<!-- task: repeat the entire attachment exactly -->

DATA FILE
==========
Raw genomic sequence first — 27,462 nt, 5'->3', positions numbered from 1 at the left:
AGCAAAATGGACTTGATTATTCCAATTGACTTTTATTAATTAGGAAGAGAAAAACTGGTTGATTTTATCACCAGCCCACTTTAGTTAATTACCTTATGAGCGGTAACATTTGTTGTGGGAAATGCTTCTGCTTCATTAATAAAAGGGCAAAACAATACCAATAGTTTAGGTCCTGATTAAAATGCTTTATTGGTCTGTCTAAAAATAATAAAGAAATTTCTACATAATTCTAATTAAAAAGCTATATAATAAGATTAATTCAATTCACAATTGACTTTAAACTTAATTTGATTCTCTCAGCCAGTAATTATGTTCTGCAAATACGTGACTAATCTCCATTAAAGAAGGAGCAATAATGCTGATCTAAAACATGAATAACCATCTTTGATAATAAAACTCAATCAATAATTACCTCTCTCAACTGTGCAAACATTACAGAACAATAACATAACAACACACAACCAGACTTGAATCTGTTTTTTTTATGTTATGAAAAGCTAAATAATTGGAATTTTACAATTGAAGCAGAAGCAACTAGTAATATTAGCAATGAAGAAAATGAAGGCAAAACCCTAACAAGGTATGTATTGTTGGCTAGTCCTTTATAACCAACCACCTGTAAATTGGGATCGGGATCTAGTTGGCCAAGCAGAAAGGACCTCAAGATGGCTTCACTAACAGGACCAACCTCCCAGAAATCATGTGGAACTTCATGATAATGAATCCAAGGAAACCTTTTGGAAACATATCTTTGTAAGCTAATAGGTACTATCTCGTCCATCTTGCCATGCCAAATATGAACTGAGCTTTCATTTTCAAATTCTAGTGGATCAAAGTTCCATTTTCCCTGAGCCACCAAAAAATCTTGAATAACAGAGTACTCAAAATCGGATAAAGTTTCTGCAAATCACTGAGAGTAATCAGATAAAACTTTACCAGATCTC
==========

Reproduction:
Raw genomic sequence first — 27,462 nt, 5'->3', positions numbered from 1 at the left:
AGCAAAATGGACTTGATTATTCCAATTGACTTTTATTAATTAGGAAGAGAAAAACTGGTTGATTTTATCACCAGCCCACTTTAGTTAATTACCTTATGAGCGGTAACATTTGTTGTGGGAAATGCTTCTGCTTCATTAATAAAAGGGCAAAACAATACCAATAGTTTAGGTCCTGATTAAAATGCTTTATTGGTCTGTCTAAAAATAATAAAGAAATTTCTACATAATTCTAATTAAAAAGCTATATAATAAGATTAATTCAATTCACAATTGACTTTAAACTTAATTTGATTCTCTCAGCCAGTAATTATGTTCTGCAAATACGTGACTAATCTCCATTAAAGAAGGAGCAATAATGCTGATCTAAAACATGAATAACCATCTTTGATAATAAAACTCAATCAATAATTACCTCTCTCAACTGTGCAAACATTACAGAACAATAACATAACAACACACAACCAGACTTGAATCTGTTTTTTTTATGTTATGAAAAGCTAAATAATTGGAATTTTACAATTGAAGCAGAAGCAACTAGTAATATTAGCAATGAAGAAAATGAAGGCAAAACCCTAACAAGGTATGTATTGTTGGCTAGTCCTTTATAACCAACCACCTGTAAATTGGGATCGGGATCTAGTTGGCCAAGCAGAAAGGACCTCAAGATGGCTTCACTAACAGGACCAACCTCCCAGAAATCATGTGGAACTTCATGATAATGAATCCAAGGAAACCTTTTGGAAACATATCTTTGTAAGCTAATAGGTACTATCTCGTCCATCTTGCCATGCCAAATATGAACTGAGCTTTCATTTTCAAATTCTAGTGGATCAAAGTTCCATTTTCCCTGAGCCACCAAAAAATCTTGAATAACAGAGTACTCAAAATCGGATAAAGTTTCTGCAAATCACTGAGAGTAATCAGATAAAACTTTACCAGATCTC